Dream House by
(36 Stories)

Prompted By Dreams

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/ Stories

Barbie’s dream house it ain’t. I open the door and enter a shadowy hallway that leads to a cavernous yet churchlike room featuring a massive wall of books along one side, a steep staircase running diagonally across it. One time I climb the stairs and go through a door at the top that leads to another room of sorts, more a lush garden, sunlit and shadowy, with a burbling stream. It’s idyllic and I remain there until I wake up.

We often dream of houses, and of stairways…they’re classic symbols. We enter, exit, ascend and descend the various layers of our psychology, psyche, soul.

Another time I wander down a cobblestone path alongside the house that leads to a set of stairs that take me down to a dank basement. I’m alone and no one knows I’m there. Tentative and fearful, I explore a maze of short tunnels and twisting, topsy-turvy stone steps. Some passageways lead to locked doors or dead ends and I turn around and try another path. I finally discover the way up, a hidden staircase that clearly hasn’t been used in a long time.

Yet another time the police come to the house and escort me to a concealed cellar where I have stashed contraband connecting me to a heinous crime I’d forgotten I had committed. I am found out, guilty as sin, and once I wake up, it takes me days — literally — to assure myself that it was only a dream, that I have committed no such crime.

We often dream of houses, and of stairways…they’re classic symbols. We enter, exit, ascend and descend the various layers of our psychology, psyche, soul. My house has many rooms, each with its own eclectic decor. Of course I interpret this recurring dream with its ever changing landscape as a metaphor for my life.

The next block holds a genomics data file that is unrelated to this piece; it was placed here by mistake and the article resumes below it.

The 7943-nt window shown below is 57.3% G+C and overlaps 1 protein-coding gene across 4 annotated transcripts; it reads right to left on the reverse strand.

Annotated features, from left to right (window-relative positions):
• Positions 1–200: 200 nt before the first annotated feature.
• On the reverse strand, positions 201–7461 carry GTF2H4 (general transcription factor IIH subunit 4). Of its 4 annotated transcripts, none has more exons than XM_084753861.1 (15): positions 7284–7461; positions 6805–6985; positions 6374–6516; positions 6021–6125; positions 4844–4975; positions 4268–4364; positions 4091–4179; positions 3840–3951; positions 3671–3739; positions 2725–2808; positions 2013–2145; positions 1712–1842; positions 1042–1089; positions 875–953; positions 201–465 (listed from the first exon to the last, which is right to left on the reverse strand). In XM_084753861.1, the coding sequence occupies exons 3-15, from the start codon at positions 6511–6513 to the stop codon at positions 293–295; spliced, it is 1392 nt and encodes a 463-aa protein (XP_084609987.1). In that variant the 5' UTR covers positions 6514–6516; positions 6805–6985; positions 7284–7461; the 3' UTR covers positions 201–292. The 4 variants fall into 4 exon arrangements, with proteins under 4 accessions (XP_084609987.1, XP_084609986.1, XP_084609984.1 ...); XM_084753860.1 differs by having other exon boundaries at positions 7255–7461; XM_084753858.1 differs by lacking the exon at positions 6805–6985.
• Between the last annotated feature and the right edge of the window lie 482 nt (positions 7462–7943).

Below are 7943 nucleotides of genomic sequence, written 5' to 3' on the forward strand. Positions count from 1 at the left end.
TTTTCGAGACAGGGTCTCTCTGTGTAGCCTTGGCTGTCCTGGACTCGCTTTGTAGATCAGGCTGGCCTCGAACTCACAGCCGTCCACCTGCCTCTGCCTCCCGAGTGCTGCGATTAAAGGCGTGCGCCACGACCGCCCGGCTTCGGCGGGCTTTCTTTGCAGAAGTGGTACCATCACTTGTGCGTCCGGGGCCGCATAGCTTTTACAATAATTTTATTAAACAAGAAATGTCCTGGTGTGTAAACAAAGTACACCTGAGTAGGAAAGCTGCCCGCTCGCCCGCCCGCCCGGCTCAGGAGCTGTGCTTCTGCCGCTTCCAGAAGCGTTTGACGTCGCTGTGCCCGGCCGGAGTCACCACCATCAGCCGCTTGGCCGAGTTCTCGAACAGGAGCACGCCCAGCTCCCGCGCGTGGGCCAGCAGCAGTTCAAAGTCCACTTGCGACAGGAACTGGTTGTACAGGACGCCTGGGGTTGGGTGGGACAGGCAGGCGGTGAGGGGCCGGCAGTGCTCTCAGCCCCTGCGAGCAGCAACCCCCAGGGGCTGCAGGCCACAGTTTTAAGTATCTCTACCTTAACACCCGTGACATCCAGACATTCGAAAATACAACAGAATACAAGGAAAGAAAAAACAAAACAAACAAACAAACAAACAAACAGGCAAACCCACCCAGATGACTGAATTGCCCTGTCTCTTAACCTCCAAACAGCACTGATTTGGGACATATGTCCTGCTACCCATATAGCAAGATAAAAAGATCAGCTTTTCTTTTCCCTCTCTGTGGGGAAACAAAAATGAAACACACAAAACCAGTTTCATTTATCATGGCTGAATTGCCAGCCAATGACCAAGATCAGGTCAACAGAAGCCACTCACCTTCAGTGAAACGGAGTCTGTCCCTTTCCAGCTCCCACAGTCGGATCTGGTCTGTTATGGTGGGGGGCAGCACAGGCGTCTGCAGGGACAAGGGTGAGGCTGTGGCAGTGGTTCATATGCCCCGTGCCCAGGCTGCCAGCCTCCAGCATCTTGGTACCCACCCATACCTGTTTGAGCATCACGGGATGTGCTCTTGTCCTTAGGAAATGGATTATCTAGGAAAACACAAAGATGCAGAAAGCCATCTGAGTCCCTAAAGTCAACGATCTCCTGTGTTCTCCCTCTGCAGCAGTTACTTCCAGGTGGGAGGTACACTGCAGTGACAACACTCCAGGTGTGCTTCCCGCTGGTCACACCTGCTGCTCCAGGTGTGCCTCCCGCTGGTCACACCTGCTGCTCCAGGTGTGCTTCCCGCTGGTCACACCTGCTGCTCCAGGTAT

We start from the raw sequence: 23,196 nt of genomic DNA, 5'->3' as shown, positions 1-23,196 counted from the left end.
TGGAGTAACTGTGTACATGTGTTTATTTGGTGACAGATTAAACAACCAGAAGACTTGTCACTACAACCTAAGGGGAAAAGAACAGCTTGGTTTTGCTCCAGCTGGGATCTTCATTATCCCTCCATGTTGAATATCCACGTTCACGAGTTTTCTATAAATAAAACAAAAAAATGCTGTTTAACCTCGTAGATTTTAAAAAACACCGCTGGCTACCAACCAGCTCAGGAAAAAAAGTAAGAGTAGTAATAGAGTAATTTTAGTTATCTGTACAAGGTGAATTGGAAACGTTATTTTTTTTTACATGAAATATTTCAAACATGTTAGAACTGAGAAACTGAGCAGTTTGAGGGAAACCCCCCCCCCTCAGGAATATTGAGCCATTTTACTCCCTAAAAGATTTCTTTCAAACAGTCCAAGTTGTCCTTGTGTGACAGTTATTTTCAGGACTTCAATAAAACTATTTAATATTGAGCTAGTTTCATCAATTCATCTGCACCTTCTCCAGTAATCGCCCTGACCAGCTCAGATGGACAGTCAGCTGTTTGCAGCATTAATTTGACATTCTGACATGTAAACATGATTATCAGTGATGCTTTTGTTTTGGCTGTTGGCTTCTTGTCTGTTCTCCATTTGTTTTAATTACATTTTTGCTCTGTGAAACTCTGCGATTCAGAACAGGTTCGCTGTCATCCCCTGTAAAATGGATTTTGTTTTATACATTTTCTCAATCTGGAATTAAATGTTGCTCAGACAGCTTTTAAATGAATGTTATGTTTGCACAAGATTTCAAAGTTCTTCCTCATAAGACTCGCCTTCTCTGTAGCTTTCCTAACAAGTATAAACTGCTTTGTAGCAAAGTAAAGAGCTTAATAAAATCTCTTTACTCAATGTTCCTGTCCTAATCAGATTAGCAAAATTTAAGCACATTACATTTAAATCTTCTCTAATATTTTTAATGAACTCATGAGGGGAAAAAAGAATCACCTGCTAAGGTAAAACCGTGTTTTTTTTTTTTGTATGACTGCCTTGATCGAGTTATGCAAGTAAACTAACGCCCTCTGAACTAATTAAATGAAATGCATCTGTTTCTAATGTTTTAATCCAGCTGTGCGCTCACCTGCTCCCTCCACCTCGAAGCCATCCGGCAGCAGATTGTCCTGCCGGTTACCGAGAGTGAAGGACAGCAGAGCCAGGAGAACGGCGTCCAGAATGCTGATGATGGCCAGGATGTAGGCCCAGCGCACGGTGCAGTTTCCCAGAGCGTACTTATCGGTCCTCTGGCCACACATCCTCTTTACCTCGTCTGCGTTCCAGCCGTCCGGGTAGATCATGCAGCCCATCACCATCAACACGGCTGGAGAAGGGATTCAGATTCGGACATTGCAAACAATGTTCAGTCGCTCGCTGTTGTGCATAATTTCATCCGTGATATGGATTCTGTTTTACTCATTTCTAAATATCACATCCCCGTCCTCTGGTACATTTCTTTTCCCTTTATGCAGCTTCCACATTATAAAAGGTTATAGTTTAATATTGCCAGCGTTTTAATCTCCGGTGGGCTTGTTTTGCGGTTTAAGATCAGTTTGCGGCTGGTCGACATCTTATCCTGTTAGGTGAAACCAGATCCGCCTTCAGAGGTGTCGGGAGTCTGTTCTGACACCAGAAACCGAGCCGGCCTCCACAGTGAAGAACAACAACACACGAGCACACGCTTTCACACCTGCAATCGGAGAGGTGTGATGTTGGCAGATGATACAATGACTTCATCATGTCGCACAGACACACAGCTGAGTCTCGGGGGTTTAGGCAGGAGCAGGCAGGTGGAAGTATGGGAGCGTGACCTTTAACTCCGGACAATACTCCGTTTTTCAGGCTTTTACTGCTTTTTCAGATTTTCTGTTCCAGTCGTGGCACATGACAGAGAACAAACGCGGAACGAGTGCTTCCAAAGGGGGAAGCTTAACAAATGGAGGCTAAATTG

Although I haven’t dreamed of that house in which I wandered and stumbled, by turns scared and enthralled, in at least twenty years, in analyzing it, I find comfort and assurance and an acceptance of myself. My way has not been the coherent, cohesive path that so many of the people I know, so many of the people I love, have taken. Not that their lives have been ordinary; like all lives, each one is extraordinary in its own way. But just that theirs read like novels, even epic novels, with a discernible narrative arc; mine reads more like a book of short stories, each with its own arc. And that’s okay — I’m a big fan of short stories!


Profile photo of Barbara Buckles Barbara Buckles
Artist, writer, storyteller, spy. Okay, not a spy…I was just going for the rhythm.

I call myself “an inveterate dabbler.” (And my husband calls me “an invertebrate babbler.”) I just love to create one way or another. My latest passion is telling true stories live, on stage. Because it scares the hell out of me.

As a memoirist, I focus on the undercurrents. Drawing from memory, diaries, notes, letters and photographs, I never ever lie, but I do claim creative license when fleshing out actual events in order to enhance the literary quality, i.e., what I might have been wearing, what might have been on the table, what season it might have been. By virtue of its genre, memoir also adds a patina of introspection and insight that most probably did not exist in real time.

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Characterizations: funny, moving, well written


  1. Wonderful BB, as so often your story is funny, intriguing and moving!
    Your life indeed seems like a series of short stories and so glad you’re sharing them with us!

  2. Marian says:

    Love the description of your house dreams, Barb. It must be scary to think you have committed a crime with no idea what it was! I have house dreams as well, and almost all of them involve a melding of a rented cottage and my house on Oak Court (featured in several stories) in one town, Menlo Park, CA. I have no idea why this particular town is featured. Maybe your daughter can tell me …